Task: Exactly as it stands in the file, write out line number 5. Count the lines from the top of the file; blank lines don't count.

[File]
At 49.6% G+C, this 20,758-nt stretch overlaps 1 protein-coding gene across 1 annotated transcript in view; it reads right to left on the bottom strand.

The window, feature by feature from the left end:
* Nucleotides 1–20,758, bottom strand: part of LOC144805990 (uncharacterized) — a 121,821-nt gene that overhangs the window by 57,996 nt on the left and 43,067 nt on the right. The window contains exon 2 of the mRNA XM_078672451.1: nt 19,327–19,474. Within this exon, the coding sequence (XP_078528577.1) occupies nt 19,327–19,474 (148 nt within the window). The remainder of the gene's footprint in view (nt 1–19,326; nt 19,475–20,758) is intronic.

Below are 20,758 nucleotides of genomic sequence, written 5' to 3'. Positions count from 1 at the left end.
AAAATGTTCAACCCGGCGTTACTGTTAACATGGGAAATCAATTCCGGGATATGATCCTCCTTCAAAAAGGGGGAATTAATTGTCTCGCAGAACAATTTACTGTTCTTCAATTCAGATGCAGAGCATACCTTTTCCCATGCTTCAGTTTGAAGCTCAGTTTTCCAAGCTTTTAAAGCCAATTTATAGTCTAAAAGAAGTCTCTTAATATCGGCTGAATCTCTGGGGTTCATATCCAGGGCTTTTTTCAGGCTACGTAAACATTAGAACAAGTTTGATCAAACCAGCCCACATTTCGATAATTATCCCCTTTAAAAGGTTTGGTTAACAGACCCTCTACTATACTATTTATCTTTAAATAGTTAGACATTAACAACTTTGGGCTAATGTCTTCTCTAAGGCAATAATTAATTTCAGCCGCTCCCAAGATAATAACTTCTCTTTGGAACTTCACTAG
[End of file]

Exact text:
AAAATGTTCAACCCGGCGTTACTGTTAACATGGGAAATCAATTCCGGGATATGATCCTCCTTCAAAAAGGGGGAATTAATTGTCTCGCAGAACAATTTACTGTTCTTCAATTCAGATGCAGAGCATACCTTTTCCCATGCTTCAGTTTGAAGCTCAGTTTTCCAAGCTTTTAAAGCCAATTTATAGTCTAAAAGAAGTCTCTTAATATCGGCTGAATCTCTGGGGTTCATATCCAGGGCTTTTTTCAGGCTACGTAAACATTAGAACAAGTTTGATCAAACCAGCCCACATTTCGATAATTATCCCCTTTAAAAGGTTTGGTTAACAGACCCTCTACTATACTATTTATCTTTAAATAGTTAGACATTAACAACTTTGGGCTAATGTCTTCTCTAAGGCAATAATTAATTTCAGCCGCTCCCAAGATAATAACTTCTCTTTGGAACTTCACTAG